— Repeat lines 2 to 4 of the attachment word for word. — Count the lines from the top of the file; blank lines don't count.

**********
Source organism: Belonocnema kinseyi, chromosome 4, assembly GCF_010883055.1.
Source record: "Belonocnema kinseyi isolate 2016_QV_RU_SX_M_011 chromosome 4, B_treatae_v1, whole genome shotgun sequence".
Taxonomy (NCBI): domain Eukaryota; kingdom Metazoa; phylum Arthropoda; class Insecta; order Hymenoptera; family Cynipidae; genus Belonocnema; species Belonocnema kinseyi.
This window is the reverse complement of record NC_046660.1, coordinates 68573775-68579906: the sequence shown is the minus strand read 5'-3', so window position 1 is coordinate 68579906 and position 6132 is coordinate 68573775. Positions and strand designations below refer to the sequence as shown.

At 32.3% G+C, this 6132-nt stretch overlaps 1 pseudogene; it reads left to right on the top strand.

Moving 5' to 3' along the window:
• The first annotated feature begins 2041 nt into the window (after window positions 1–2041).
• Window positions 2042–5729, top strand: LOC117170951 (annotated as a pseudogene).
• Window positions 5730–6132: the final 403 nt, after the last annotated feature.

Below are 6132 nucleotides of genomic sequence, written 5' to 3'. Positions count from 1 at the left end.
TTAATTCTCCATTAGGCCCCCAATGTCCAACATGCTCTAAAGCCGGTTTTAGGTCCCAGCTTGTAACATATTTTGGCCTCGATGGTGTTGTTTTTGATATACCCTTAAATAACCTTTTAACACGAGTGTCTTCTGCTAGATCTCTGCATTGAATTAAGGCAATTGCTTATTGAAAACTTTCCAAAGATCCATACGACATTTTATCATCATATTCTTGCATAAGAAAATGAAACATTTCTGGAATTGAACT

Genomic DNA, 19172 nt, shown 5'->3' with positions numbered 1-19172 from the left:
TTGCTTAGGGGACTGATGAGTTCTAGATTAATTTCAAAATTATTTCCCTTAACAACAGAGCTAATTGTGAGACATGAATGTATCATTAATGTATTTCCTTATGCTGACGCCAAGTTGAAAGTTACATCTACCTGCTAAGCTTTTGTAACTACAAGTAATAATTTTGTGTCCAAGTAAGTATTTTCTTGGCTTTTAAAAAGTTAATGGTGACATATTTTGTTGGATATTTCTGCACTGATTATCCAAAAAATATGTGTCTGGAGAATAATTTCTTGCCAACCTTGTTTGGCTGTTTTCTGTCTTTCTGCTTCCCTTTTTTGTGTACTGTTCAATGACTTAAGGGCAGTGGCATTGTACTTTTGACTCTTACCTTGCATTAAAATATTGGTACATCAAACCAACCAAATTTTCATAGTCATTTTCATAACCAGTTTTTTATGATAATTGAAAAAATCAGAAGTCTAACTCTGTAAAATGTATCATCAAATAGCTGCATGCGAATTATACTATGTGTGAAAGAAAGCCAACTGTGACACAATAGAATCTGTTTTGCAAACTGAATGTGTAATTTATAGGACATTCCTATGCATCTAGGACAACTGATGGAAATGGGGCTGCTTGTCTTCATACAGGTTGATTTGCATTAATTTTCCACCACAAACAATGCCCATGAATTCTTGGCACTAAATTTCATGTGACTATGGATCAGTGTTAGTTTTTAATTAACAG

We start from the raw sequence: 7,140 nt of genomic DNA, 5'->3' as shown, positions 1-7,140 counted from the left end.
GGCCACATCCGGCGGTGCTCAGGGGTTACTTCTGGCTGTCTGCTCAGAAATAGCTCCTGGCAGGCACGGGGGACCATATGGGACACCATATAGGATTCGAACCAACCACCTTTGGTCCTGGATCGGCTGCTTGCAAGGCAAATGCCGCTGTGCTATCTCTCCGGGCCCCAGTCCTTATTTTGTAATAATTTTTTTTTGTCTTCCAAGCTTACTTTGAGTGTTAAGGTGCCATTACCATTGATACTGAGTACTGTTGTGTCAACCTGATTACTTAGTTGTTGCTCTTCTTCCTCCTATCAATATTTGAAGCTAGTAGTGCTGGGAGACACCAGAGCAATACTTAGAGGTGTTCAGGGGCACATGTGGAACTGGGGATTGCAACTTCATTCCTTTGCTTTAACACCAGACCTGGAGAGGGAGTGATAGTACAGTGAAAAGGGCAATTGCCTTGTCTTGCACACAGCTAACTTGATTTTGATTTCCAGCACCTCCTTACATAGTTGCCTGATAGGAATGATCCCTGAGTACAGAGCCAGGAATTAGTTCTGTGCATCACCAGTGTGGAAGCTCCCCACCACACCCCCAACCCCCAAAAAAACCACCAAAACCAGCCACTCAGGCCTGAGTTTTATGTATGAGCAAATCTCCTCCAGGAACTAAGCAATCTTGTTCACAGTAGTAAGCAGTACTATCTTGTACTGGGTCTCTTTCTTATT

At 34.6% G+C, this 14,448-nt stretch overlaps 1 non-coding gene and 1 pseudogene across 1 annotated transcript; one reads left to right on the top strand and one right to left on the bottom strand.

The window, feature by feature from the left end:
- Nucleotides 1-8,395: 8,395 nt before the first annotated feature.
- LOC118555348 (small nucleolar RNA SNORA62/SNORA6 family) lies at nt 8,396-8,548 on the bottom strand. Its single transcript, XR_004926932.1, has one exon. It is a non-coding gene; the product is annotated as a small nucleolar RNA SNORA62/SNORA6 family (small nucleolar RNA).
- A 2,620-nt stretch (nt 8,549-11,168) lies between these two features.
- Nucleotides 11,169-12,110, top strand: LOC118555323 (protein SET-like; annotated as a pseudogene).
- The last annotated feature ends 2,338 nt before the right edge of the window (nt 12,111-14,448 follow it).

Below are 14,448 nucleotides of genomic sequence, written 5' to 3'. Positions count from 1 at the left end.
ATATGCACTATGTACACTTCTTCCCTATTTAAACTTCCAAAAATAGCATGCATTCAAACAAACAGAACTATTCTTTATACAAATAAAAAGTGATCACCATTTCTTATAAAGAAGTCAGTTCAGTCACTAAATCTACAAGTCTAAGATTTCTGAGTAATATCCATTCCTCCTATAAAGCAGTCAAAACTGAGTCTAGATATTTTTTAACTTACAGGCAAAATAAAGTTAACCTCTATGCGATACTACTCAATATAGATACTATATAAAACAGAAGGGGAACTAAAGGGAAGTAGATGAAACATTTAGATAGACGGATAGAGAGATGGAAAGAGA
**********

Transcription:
Source record: "Belonocnema kinseyi isolate 2016_QV_RU_SX_M_011 chromosome 4, B_treatae_v1, whole genome shotgun sequence".
Taxonomy (NCBI): domain Eukaryota; kingdom Metazoa; phylum Arthropoda; class Insecta; order Hymenoptera; family Cynipidae; genus Belonocnema; species Belonocnema kinseyi.
This window is the reverse complement of record NC_046660.1, coordinates 68573775-68579906: the sequence shown is the minus strand read 5'-3', so window position 1 is coordinate 68579906 and position 6132 is coordinate 68573775. Positions and strand designations below refer to the sequence as shown.